3 Myths About Auto Insurance Drivers Shouldn’t Believe

Owning a car is an expensive prospect — especially after factoring in the cost of auto insurance. U.S. News & World Report puts the average cost of car insurance in the U.S. at $2,068 per year. But there are different factors that determine how much a policy will cost, from driving history to vehicle model to ZIP code.

The more drivers know about how car insurance works, the better equipped they may be to anticipate the cost of having it. With that in mind, here are some auto insurance myths drivers shouldn’t buy into.

1. Bundling with a homeowners policy is always the best bet

Some will say that bundling an auto and homeowners insurance policy will result in savings on both. That’s sometimes the case, but not always.

For people with homeowners insurance already, it definitely pays to get an auto insurance quote from their current provider. But don’t stop there. Also reach out to other insurers to compare options. That’s the only way to know whose deal is the best.

2. The more safety features a car has, the less insurance will cost

Many new vehicles today come loaded with safety features that are designed to prevent accidents — at least in theory. These include backup cameras, lane departure warning sensors, and brake sensors.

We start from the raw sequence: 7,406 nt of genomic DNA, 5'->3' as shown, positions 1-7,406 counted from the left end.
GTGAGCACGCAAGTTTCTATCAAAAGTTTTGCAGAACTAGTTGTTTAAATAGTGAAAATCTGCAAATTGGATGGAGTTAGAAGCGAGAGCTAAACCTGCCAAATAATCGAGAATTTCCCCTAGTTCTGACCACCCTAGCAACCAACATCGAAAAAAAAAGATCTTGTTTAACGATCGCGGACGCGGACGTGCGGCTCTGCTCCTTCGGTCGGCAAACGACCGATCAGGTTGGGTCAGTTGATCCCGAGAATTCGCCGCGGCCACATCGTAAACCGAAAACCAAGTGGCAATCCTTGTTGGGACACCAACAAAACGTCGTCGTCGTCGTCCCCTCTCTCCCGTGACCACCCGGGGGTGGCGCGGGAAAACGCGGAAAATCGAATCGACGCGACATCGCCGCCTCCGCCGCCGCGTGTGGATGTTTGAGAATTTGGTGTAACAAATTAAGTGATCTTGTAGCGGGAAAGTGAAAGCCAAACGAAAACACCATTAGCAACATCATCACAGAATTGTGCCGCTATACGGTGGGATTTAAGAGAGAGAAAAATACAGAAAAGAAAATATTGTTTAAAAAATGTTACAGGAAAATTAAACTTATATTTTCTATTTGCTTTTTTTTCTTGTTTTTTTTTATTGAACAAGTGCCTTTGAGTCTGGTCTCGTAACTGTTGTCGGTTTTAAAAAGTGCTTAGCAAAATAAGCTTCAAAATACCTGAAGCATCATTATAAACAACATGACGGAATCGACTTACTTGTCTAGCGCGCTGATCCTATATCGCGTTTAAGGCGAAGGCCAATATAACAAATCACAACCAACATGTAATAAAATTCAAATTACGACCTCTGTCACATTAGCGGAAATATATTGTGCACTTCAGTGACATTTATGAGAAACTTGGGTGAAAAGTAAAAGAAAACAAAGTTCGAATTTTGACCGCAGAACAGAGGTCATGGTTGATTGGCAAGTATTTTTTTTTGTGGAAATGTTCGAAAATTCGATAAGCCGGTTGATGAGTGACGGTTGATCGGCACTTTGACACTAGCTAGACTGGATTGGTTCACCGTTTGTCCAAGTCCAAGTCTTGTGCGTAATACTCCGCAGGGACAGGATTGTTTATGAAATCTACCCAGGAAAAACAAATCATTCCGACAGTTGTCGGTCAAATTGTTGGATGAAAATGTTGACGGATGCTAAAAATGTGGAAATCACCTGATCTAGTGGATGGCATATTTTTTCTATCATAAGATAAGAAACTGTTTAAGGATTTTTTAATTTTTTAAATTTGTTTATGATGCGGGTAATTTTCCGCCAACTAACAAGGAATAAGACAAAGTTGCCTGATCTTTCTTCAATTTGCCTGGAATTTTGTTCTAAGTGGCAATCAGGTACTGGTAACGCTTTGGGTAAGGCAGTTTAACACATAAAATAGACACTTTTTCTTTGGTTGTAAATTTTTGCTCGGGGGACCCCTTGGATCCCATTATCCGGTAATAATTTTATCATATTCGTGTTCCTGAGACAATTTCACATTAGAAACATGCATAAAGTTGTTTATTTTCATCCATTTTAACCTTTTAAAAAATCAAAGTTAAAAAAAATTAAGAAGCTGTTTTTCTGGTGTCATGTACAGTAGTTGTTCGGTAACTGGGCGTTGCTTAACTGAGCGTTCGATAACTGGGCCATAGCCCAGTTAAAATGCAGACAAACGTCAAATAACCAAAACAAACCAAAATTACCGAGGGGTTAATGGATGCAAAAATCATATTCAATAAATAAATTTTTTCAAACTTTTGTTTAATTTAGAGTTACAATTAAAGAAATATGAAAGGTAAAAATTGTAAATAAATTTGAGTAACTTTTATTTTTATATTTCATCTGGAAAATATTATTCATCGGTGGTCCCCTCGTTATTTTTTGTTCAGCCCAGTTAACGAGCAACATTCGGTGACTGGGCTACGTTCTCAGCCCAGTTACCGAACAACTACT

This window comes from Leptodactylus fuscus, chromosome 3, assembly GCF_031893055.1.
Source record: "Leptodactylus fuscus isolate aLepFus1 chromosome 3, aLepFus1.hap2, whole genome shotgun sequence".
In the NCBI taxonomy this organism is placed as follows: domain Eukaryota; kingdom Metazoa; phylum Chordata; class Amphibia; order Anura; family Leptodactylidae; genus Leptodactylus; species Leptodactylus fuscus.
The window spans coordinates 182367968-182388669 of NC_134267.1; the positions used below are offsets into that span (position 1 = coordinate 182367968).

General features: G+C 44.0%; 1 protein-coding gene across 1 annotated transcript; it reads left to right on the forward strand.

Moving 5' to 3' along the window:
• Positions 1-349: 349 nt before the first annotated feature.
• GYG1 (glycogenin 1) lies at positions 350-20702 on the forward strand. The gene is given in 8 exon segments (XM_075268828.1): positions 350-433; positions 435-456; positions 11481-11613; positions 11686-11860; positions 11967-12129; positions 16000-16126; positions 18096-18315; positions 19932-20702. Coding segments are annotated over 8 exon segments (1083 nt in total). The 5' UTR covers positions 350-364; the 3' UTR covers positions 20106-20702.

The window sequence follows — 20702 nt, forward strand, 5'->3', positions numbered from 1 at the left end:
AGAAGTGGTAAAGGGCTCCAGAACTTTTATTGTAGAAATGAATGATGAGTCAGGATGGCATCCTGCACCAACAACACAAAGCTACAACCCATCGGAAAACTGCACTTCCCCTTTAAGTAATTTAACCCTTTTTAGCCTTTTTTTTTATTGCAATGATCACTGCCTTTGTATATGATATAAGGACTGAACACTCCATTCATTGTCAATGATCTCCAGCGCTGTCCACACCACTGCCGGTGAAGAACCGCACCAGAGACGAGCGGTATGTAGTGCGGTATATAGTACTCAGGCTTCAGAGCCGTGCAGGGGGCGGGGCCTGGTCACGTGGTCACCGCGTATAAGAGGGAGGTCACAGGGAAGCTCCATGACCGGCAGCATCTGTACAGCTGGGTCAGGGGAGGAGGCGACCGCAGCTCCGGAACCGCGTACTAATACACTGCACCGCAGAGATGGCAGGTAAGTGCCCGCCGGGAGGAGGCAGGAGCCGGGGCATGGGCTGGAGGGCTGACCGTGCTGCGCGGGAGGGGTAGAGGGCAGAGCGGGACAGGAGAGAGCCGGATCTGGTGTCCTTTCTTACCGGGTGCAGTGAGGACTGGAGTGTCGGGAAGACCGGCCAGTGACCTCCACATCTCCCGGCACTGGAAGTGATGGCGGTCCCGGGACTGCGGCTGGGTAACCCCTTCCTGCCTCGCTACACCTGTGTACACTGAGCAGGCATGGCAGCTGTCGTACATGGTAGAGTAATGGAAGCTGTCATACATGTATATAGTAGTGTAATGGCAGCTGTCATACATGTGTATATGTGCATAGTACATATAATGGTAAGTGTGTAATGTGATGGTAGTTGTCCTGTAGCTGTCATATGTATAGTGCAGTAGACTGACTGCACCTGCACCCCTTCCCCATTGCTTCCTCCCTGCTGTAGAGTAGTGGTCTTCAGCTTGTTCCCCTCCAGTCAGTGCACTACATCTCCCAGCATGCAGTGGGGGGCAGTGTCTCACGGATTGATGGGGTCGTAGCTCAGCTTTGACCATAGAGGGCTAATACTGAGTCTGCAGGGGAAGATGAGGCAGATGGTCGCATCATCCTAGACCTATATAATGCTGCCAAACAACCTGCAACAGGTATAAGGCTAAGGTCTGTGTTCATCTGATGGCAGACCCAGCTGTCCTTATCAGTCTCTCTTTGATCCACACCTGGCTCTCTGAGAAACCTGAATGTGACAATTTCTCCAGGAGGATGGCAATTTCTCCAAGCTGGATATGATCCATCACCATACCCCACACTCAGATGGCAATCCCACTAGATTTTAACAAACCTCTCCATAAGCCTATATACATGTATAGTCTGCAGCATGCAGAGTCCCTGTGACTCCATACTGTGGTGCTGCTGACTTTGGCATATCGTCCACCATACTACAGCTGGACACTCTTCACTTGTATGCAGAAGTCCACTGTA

Drivers might assume that paying extra for a vehicle that has these features included will result in a price break on auto insurance premiums, since they might reduce the risk of an accident.

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But while that may be the case, those features are also expensive to replace in the event of an accident or damage. And so those features may not result in savings at all. If anything, they could result in higher costs.

3. If another person drives and damages a car, their insurance will pick up the tab

It’s not uncommon to lend a car to a friend or family member for a day. But don’t assume that if an accident ensues, the driver’s insurance will pick up the cost of repairs.

When a car is in an accident, it’s that car’s insurance that’s usually billed for repairs. And from there, premium rates on that policy can rise due to a claim being filed against it.

So be careful when loaning out a car. Accidents can happen any time. But it may not be the best idea to loan a car to someone with minimal driving experience or a habit of speeding or weaving in and out of highway lanes.

The more drivers know about auto insurance, the easier it might be to find ways to save on it. So don’t buy into myths like these. Instead, read up on auto insurance to approach the process of buying it more strategically.

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